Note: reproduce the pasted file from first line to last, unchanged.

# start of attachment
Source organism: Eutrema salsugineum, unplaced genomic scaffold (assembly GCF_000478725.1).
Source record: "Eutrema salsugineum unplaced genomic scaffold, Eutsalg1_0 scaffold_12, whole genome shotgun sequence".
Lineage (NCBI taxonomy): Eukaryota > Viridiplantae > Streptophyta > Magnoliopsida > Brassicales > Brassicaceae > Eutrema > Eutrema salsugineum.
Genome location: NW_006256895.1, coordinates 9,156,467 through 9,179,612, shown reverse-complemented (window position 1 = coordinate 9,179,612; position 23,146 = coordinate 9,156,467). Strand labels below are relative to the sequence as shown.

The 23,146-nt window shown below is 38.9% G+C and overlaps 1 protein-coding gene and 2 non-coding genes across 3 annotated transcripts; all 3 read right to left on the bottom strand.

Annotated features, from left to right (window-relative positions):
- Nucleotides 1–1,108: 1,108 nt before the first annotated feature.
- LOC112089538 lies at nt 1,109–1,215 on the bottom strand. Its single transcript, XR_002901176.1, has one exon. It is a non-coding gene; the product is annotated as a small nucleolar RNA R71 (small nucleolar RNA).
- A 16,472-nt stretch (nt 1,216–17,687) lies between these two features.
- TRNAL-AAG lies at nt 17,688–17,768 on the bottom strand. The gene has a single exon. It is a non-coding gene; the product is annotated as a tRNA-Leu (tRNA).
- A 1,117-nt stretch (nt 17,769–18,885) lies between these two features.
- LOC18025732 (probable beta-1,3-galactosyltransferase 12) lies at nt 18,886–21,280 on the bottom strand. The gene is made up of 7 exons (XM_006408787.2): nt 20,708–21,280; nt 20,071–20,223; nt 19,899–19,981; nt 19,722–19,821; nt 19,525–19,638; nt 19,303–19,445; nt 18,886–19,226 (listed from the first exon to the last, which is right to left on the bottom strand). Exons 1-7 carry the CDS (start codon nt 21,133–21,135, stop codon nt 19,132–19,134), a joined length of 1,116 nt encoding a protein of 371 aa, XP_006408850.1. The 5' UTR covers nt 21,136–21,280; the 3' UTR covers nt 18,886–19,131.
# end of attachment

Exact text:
Source organism: Eutrema salsugineum, unplaced genomic scaffold (assembly GCF_000478725.1).
Source record: "Eutrema salsugineum unplaced genomic scaffold, Eutsalg1_0 scaffold_12, whole genome shotgun sequence".
Lineage (NCBI taxonomy): Eukaryota > Viridiplantae > Streptophyta > Magnoliopsida > Brassicales > Brassicaceae > Eutrema > Eutrema salsugineum.
Genome location: NW_006256895.1, coordinates 9,156,467 through 9,179,612, shown reverse-complemented (window position 1 = coordinate 9,179,612; position 23,146 = coordinate 9,156,467). Strand labels below are relative to the sequence as shown.

The 23,146-nt window shown below is 38.9% G+C and overlaps 1 protein-coding gene and 2 non-coding genes across 3 annotated transcripts; all 3 read right to left on the bottom strand.

Annotated features, from left to right (window-relative positions):
- Nucleotides 1–1,108: 1,108 nt before the first annotated feature.
- LOC112089538 lies at nt 1,109–1,215 on the bottom strand. Its single transcript, XR_002901176.1, has one exon. It is a non-coding gene; the product is annotated as a small nucleolar RNA R71 (small nucleolar RNA).
- A 16,472-nt stretch (nt 1,216–17,687) lies between these two features.
- TRNAL-AAG lies at nt 17,688–17,768 on the bottom strand. The gene has a single exon. It is a non-coding gene; the product is annotated as a tRNA-Leu (tRNA).
- A 1,117-nt stretch (nt 17,769–18,885) lies between these two features.
- LOC18025732 (probable beta-1,3-galactosyltransferase 12) lies at nt 18,886–21,280 on the bottom strand. The gene is made up of 7 exons (XM_006408787.2): nt 20,708–21,280; nt 20,071–20,223; nt 19,899–19,981; nt 19,722–19,821; nt 19,525–19,638; nt 19,303–19,445; nt 18,886–19,226 (listed from the first exon to the last, which is right to left on the bottom strand). Exons 1-7 carry the CDS (start codon nt 21,133–21,135, stop codon nt 19,132–19,134), a joined length of 1,116 nt encoding a protein of 371 aa, XP_006408850.1. The 5' UTR covers nt 21,136–21,280; the 3' UTR covers nt 18,886–19,131.